** Vice President Kamala Harris and two cabinet secretaries on Thursday celebrated the start of construction of a new high-capacity power transmission line between Arizona and California, which they hope will lead to future solar energy farms in the desert outside Phoenix.
** The federal Bureau of Land Management cites the developer of the proposed Rhyolite Ridge lithium mine in Nevada for trespassing on an endangered wildflower’s habitat.
** A proposed carbon pipeline spurs the introduction of eight bills in North Dakota related to voluntary easements, private property access by surveyors and underground storage.
** Federal officials seek to assuage fears that dead, beached whales along the mid-Atlantic are the result of offshore wind development, with one saying “no information” supports the claim.
** Five days after the U.S. Energy Department announced a $700 million conditional loan to an Australian mining company pursuing a lithium project in Nevada, federal land managers cited it for trespassing within the habitat of an endangered flower.
** Environmental rules designed to protect imperiled fish in the Sacramento-San Joaquin River Delta have ignited anger among a group of bipartisan lawmakers, who say too much of California’s stormwater is being washed out to sea instead of being pumped to reservoirs and aqueducts.
** Maine’s push to develop offshore wind power cleared a significant hurdle Thursday when the federal government determined that there is no competitive interest in the state’s application to lease 9,700 acres on the U.S. continental shelf for a floating offshore wind power research site.
** Environmental groups sued the United States to overturn its approval of a deepwater oil-export facility off the Texas Gulf Coast, saying it would boost oil-production and greenhouse gas pollution. The Sea Port Oil Terminal (SPOT), owned by energy pipeline operator Enterprise Products Partners, would be the largest offshore export terminal in the United States.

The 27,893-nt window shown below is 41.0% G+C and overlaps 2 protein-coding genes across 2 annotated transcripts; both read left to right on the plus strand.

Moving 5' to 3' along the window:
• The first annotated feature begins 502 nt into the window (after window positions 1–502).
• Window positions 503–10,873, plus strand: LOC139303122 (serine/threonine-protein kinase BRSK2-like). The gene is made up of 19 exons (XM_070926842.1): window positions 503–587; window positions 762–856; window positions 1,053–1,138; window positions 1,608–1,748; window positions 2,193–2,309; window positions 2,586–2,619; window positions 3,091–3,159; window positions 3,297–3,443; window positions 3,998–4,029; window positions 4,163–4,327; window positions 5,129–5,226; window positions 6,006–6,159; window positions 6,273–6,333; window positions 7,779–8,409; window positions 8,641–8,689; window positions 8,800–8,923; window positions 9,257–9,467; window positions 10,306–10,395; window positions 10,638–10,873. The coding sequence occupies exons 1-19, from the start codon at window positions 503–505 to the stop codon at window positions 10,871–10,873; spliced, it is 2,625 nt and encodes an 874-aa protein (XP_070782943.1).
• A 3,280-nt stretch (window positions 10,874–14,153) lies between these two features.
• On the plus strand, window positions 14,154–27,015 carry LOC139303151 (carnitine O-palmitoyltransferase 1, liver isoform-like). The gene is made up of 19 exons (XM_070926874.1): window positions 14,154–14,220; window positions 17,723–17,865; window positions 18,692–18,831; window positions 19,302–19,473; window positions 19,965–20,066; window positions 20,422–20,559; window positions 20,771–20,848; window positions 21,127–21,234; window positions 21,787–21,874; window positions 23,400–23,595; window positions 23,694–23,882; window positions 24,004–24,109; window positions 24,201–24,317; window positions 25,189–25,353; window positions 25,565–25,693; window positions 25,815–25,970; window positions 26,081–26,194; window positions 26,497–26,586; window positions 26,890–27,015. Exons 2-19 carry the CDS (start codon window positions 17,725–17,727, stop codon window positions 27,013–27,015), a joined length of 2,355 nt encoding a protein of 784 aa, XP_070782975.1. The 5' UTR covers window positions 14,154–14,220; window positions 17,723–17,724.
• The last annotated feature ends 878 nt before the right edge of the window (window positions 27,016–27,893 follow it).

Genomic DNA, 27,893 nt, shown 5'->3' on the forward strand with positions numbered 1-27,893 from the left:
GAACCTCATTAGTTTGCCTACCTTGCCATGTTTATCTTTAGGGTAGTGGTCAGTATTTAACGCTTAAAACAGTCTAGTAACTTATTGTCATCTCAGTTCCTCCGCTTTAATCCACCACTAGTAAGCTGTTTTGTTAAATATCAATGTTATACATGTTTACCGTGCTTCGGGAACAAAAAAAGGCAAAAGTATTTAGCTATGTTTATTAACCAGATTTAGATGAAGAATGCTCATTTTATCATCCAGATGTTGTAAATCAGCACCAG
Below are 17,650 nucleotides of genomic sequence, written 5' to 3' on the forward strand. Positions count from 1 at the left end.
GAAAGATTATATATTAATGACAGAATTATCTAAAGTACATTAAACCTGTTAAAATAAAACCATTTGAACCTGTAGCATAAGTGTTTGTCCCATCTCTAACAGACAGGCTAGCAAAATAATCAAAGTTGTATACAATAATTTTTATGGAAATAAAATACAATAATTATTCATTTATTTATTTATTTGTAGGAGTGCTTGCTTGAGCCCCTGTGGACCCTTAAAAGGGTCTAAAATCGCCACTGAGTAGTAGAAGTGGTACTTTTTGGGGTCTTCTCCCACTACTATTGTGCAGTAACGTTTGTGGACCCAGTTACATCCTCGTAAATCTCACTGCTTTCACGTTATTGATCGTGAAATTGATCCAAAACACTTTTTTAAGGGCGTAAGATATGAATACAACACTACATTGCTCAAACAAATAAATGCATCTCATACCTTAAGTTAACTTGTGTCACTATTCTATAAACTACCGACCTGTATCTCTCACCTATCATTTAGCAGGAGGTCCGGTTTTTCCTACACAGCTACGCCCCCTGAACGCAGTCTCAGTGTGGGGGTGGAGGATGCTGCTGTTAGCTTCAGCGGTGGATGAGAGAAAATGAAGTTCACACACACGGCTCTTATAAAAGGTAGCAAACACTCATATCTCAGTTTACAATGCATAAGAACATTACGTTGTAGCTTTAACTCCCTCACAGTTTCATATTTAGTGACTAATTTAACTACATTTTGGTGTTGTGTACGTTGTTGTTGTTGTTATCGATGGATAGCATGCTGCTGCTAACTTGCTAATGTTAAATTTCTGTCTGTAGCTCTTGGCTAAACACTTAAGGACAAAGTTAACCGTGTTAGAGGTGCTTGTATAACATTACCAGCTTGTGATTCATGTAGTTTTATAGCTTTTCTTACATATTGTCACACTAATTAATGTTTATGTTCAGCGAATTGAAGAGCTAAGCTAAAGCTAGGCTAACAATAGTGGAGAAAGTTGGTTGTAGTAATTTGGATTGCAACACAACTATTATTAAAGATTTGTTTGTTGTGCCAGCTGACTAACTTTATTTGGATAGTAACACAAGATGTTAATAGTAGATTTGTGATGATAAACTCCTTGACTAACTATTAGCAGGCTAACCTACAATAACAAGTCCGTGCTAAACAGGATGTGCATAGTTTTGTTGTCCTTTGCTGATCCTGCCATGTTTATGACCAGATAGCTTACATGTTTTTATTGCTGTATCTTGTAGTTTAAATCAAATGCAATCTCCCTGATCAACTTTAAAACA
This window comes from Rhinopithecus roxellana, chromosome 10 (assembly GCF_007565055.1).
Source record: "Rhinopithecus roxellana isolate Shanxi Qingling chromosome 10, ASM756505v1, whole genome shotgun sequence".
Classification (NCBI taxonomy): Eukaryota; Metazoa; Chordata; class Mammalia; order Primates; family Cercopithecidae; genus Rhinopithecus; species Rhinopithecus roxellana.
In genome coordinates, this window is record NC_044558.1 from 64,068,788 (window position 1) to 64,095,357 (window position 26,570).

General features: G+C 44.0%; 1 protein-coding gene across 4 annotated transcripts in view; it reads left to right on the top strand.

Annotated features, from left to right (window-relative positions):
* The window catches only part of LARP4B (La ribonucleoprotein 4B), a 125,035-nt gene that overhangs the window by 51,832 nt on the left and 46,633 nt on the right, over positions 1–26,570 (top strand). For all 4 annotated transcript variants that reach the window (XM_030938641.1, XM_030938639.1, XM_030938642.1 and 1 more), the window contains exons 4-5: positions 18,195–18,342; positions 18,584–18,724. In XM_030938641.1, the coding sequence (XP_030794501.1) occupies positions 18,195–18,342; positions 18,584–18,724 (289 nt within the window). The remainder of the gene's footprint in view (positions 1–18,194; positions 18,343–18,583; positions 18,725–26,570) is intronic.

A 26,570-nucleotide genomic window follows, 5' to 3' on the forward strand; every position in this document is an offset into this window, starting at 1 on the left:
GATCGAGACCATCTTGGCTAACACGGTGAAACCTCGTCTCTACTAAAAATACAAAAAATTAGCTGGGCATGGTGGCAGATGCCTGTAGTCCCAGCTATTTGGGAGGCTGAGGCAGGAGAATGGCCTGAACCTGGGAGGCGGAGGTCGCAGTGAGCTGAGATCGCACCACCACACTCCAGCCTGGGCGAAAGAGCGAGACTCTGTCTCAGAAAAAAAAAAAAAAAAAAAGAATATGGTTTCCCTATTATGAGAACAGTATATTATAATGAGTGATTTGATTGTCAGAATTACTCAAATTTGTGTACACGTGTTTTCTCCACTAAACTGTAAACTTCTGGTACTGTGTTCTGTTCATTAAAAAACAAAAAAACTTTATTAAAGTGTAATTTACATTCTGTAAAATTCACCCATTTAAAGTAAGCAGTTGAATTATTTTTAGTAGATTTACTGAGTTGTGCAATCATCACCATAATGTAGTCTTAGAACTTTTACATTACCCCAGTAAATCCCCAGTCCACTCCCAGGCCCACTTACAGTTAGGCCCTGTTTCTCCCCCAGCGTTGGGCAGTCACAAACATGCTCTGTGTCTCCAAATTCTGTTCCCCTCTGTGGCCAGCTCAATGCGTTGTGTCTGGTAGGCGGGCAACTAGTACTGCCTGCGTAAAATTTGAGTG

** Colombia’s Energy and Mines Minister Irene Velez said that the government’s decision not to award new oil and gas exploration contracts was “absolutely urgent” and needs “immediate action.”
** Mexico is cracking down on experiments in solar geoengineering. The controversial proposed climate solution, in which aerosol particles are released into the upper atmosphere to reflect the Sun’s heat, will no longer be allowed to take place in the country, the Mexican Ministry of Environment and Natural Resources (Semarnat) announced last week.
** Ukraine’s foreign minister said on Thursday it was time to review the $60 per barrel price cap imposed on Russian seaborne oil, on the grounds that the current market price for Russia’s Urals oil blend was below that level.
** China is planning to accelerate construction of coal- and natural gas-fired power plants this year, even as massive investment in renewables means clean power will dominate generation capacity.
** Democratic Republic of Congo President Felix Tshisekedi criticized a $6.2 billion minerals-for-infrastructure contract with China, saying the world’s largest producer of a key battery metal hasn’t benefited from the deal.